Which patients with primary hyperparathyroidism should undergo parathyroidectomy

Which patients with primary hyperparathyroidism should undergo parathyroidectomy?

All patients with primary hyperparathyroidism and “classic” symptoms attributable to the disease (e.g., kidney stones, severe bone disease/fragility fractures, overt neuromuscular syndrome) should undergo surgical intervention; however, most patients do not have these classic symptoms. The National Institutes of Health (NIH) established criteria to assist clinicians in determining which patients with “asymptomatic” HPT should undergo surgery. If the patient meets any one of the criteria then surgery is recommended:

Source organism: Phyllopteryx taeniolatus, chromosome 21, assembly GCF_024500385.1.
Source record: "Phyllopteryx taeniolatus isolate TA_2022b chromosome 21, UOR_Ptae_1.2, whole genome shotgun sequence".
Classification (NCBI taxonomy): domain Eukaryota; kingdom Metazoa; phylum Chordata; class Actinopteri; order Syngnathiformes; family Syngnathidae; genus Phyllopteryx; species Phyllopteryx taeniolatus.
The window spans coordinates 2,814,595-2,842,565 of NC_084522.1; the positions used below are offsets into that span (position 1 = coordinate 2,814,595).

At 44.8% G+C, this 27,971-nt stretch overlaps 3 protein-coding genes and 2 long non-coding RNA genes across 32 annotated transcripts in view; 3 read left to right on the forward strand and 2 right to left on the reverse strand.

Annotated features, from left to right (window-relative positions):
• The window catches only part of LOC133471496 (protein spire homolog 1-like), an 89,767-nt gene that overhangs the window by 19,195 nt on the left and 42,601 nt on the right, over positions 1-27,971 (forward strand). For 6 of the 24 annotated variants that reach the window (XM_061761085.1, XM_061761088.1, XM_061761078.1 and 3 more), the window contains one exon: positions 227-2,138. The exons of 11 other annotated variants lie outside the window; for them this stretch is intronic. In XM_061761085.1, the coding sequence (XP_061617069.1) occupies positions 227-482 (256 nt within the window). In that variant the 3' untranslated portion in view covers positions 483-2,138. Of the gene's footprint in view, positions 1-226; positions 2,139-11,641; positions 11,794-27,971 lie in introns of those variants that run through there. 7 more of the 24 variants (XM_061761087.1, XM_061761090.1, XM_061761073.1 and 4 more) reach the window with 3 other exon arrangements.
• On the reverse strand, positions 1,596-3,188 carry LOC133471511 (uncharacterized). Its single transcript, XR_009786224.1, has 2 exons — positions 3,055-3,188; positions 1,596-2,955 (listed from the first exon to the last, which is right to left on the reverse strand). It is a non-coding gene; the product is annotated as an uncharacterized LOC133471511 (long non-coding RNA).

• Age < 50 years

• Serum calcium level > 1 mg/dL above normal

• Bone mineral density reduced > 2.5 standard deviations below mean peak adult value (T score)

• Impaired renal function (glomerular filtration rate < 60 mL/minute)

• Severe hypercalciuria (24-hour calcium > 400 mg/24 hr)

• Silent nephrolithiasis on radiography, ultrasonography, or computed tomography (CT)

• Silent vertebral fractures on spine radiography, CT, or magnetic resonance imaging (MRI)

• Patients unwilling or unable to undergo surveillance

If the patient does not meet any of the criteria, then either surgery or continued surveillance are reasonable and safe options.


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